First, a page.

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The Father Factor:
Fatherhood Matters

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Are you a New Dad? Tell Us Your Thoughts Today!

We're excited to partner with the fine folks over at What To Expect, the experts on all things mom and pregnancy. We are conducting a survey about pregnancy and baby's first year. We've heard from the moms, now we want to hear from the dads!

5 Ways Fathers Can Use Science and Nature to Bond with Their Children

The following is a post from Christopher A. Brown, Executive Vice President of National Fatherhood Initiative (NFI). Interested in blogging for us? Email here.

March of Dimes’ Big Miss

Very good news was just released about the United States’ preterm birthrate: in 2011, for the fifth consecutive year, it decreased. The rate now stands at a 10-year low of 11.7%.

This news was rightfully celebrated by the organization that is probably the single biggest advocate for maternal and infant health in the U.S., March of Dimes. That admirable organization has set a goal of a 9.6% rate by 2020.

Waiting for Fatherhood

The following is a post from Tony Prebula, Administrative Coordinator, Marketing and Communications at National Fatherhood Initiative (NFI). If you would like to blog for us, email here.

Back when I joined NFI, I blogged about the lessons passed down from my grandfather. And I enjoyed being able to share the hope and excitement my wife and I had for having a family of our own one day.

It has been 7 months since then, and over a year since we started trying to have children. We’ve experienced loss, pain, disappointment, and at times despair. On more than one occasion over the last year, my wife and I have lost a child.

For the longest time I’ve imagined what it would feel like to hold my child with the hopes of the kind of person they would grow up to be. I imagine teaching them to ride a bike. Maybe even what the first fishing trip would be like. I imagine teaching my son how to honor his mother and all women. Or showing my daughter how she should be loved and respected in how I love my wife. I imagine being able to tell my children how proud I am for the kind of people they are. I don’t stop imagining these things. I remain hopeful, but it can get tough. 

Do You Need a “Legal Condom”?

We often receive strange things in the mail here at NFI. But today, I received one of the strangest things yet. It is called the “Miss Legal Condom.”

The Miss Legal Condom is the size of a business card, and it is designed to “empower” single women to protect themselves from having a child that is not supported financially by the father. Sounds good in theory… but the way the “legal condom” achieves this is where things get weird.

The front of the card is pictured above. The other side of the card contains a sealed ink spot with two blank spaces for the potential father to give his fingerprints. He is also supposed to sign the card indicating that he will pay child support for 18 years should a child result from the "coupling" he is presumably on the verge of entering into… Talk about a buzz kill…

As I said, I think it is admirable that there are folks out there – in this case Girls Leading Change, LLC – that seek to help women and children avoid being left in the cold by unsupportive fathers. But the devil is in the details, and this idea appears to be a bad one for three reasons.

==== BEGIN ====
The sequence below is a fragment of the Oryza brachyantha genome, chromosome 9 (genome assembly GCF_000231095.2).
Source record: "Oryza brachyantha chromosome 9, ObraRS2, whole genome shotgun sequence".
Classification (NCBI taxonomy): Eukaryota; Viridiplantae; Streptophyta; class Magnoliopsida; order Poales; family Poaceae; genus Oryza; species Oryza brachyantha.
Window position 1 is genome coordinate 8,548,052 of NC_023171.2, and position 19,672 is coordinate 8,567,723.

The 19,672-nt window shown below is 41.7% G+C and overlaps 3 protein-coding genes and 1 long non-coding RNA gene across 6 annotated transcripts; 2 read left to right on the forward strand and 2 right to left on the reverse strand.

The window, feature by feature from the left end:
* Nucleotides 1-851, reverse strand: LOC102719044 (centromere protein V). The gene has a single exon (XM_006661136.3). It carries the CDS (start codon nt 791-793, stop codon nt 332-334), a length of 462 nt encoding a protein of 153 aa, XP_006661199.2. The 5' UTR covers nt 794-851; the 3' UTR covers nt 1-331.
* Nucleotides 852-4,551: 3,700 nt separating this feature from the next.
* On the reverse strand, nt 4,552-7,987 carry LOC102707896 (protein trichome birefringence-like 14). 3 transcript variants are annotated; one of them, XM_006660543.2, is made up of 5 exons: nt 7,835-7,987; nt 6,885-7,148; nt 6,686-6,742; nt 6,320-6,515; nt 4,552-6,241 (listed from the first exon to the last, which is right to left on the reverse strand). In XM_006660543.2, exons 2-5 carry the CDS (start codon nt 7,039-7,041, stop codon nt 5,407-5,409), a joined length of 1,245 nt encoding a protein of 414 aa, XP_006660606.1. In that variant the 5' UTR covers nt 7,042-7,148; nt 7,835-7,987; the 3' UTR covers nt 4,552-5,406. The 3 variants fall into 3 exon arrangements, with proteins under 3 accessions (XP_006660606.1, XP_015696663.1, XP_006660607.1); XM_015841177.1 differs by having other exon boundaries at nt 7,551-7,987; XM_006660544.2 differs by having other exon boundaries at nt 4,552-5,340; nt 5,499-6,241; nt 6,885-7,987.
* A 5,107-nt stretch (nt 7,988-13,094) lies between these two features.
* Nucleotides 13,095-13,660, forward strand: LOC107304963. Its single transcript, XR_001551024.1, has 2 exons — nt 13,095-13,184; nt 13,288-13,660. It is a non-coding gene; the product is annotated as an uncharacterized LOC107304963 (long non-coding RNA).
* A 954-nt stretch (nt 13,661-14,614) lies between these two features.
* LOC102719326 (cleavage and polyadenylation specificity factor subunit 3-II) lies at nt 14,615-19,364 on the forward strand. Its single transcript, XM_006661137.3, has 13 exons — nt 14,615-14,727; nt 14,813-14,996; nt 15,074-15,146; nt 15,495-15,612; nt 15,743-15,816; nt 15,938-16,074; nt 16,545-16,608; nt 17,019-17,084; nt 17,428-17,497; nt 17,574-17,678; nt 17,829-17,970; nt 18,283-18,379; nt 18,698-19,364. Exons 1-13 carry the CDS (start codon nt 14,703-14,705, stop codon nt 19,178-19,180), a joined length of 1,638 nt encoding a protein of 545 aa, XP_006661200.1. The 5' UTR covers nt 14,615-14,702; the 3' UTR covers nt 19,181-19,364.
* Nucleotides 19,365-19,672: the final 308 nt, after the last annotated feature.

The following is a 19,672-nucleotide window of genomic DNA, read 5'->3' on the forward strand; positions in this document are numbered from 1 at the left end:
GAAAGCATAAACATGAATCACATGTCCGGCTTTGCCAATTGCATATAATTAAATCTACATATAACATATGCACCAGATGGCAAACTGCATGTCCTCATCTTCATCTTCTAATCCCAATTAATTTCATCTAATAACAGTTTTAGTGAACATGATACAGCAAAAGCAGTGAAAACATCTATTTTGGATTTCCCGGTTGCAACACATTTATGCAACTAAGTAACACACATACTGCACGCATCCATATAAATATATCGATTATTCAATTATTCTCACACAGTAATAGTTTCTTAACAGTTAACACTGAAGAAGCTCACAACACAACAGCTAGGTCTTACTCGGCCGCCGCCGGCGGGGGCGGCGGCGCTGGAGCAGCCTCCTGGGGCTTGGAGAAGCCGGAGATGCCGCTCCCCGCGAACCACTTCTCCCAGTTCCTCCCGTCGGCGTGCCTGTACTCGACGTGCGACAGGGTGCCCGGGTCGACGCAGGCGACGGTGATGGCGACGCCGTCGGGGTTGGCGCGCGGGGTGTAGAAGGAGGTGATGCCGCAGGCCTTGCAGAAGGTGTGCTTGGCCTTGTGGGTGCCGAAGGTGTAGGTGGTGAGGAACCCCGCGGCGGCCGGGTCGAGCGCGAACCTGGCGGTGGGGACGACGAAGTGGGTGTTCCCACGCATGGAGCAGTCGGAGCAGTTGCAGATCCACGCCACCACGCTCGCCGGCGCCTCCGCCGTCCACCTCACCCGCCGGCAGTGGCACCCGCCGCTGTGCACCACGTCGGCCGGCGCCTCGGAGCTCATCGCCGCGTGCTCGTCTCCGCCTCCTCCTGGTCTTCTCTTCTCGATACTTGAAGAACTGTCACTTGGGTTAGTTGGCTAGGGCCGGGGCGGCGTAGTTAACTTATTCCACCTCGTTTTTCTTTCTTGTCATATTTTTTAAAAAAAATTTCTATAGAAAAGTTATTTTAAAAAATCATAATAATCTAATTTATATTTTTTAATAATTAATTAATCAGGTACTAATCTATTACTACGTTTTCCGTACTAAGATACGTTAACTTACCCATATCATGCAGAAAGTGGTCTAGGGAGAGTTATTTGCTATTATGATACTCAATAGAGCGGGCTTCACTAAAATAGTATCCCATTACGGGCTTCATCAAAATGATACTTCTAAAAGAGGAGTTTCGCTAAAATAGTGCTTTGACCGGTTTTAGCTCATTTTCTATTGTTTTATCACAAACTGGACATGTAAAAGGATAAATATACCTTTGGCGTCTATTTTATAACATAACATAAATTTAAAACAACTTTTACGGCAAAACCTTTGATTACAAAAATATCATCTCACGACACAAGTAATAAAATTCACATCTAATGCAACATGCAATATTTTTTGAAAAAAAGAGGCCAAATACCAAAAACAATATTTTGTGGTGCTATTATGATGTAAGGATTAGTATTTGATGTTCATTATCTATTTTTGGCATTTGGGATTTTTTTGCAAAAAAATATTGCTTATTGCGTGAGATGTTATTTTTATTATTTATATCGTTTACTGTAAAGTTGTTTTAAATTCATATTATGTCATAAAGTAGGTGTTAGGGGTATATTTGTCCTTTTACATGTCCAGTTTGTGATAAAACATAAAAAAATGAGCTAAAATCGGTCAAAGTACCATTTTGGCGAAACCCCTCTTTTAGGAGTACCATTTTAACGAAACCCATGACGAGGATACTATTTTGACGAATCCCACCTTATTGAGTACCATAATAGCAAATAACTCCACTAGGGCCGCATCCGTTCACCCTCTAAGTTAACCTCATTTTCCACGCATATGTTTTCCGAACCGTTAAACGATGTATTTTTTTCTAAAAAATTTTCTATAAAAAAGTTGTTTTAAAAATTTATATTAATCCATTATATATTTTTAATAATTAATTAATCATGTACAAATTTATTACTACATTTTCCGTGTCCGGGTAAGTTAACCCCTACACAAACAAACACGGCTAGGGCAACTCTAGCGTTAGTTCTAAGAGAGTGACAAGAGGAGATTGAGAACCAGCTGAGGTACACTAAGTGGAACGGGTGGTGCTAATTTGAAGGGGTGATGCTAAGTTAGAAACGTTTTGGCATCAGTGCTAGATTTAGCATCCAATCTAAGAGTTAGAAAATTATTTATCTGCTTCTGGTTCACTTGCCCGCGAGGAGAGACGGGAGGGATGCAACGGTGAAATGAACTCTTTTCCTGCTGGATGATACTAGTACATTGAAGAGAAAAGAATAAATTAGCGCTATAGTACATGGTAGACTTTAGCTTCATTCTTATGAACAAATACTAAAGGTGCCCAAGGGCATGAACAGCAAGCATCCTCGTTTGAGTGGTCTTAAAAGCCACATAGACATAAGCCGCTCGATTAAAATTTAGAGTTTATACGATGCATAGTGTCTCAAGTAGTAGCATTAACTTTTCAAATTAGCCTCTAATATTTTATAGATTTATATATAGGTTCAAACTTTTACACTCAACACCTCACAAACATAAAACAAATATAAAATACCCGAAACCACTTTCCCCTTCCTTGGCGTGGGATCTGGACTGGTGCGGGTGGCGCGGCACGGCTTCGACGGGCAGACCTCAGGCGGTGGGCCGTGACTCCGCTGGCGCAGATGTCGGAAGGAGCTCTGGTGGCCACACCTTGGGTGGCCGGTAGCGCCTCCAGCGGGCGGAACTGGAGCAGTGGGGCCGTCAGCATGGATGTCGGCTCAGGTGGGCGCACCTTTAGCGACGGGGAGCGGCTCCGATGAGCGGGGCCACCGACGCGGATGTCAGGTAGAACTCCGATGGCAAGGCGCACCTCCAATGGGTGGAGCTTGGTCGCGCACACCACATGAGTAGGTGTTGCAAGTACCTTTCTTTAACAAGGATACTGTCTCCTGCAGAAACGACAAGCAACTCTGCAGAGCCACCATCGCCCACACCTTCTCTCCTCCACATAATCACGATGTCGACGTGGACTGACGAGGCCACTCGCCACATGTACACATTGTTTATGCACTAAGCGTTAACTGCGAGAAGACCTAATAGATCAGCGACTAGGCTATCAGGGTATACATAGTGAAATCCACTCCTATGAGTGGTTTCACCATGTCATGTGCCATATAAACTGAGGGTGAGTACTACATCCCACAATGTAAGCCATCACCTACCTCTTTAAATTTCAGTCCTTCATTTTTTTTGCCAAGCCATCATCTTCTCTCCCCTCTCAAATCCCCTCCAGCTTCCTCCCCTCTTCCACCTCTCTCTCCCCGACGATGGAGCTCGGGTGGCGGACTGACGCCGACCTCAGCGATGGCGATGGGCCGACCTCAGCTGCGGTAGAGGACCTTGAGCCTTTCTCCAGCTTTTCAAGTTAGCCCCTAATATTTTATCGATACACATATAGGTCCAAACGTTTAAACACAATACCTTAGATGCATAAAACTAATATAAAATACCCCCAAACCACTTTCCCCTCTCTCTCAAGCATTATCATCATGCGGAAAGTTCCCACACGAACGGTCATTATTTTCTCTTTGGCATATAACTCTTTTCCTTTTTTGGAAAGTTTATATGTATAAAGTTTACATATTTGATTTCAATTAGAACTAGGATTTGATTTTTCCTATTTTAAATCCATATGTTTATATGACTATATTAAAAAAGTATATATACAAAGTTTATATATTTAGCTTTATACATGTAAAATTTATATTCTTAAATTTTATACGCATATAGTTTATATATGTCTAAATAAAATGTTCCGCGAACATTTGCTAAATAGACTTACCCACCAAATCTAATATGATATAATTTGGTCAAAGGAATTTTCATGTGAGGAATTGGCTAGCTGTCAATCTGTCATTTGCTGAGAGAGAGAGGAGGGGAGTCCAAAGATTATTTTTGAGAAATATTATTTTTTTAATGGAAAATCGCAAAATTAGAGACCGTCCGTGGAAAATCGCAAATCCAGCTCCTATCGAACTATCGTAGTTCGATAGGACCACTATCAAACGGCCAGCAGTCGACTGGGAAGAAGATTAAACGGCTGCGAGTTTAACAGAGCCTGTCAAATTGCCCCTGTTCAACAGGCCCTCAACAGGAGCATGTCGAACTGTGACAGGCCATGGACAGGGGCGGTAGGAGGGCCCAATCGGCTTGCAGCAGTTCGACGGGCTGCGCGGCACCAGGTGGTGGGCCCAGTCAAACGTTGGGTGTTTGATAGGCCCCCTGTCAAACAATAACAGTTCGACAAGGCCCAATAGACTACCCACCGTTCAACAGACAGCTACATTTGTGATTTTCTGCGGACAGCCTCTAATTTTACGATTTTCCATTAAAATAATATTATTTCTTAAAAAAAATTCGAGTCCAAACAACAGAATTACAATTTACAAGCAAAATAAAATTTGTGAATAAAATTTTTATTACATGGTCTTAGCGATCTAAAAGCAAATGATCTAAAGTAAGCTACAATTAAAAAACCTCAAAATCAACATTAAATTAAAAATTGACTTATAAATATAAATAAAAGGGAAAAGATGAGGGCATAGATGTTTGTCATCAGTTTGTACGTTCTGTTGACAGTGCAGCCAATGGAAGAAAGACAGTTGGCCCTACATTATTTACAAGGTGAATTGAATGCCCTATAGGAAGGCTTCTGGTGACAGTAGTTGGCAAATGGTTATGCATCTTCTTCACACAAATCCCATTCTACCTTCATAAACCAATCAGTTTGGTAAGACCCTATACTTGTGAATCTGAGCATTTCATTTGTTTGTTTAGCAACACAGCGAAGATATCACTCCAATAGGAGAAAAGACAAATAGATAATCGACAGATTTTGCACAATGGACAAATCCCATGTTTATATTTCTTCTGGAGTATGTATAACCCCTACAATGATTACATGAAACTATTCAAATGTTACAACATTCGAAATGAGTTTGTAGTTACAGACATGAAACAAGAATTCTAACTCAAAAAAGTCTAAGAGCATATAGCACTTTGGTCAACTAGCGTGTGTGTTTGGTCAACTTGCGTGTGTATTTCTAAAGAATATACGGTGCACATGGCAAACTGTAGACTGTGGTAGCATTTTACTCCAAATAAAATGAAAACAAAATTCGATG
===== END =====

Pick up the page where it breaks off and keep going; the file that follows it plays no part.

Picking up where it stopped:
First, from the potential father’s perspective… How many guys, when they are about to have sex with a woman, are going to be willing to give their fingerprints and sign a card that essentially binds them in an 18-year contract? And how many guys, if they do sign and a child does result, will actually take seriously the obligations this pink business card binds them to, despite all of the legalese on the card?

Second, from the potential mother’s perspective… If you feel that you need to get the fingerprints and signature of a guy you are about to sleep with in order to have some level of trust with him, shouldn’t that be a signal that you should not be having sex with him in the first place?

Finally, from the couple’s perspective… Anyone who would be willing to take the time and responsibility to fill out the “legal condom” card is probably already using some other method of birth control anyway. So, they won’t need the legal condom. In other words, the people who would actually need the legal condom (those not using birth control responsibly or having irresponsible sex) are not likely to use this card.

But maybe I have been outsmarted… It has occurred to me that perhaps the real purpose of this card is not to provide insurance for unwanted pregnancies, but to prevent the sex from taking place altogether. Referring to my first point above, when a guy sees that a woman is willing to go to such lengths to “protect” herself from being hung out to dry, he may just decide that the “benefits” he will get from the relationship are just not worth the trouble. The card, simply put, may scare him away. In that sense, this could be a work of genius.

What do you think of the idea of a “legal condom”? Bad idea or subtle but effective sex preventer?

The Intended Consequences of an Old Spaniard

A few days ago, I asked my father-in-law how he met his wife. He told me that he was in the Air Force stationed in San Antonio and a buddy invited him to go to dance. His wife, who was in nursing school, attended the dance as well along with some of her friends. He saw her. They danced. They talked. And, he was smitten instantly and they started dating.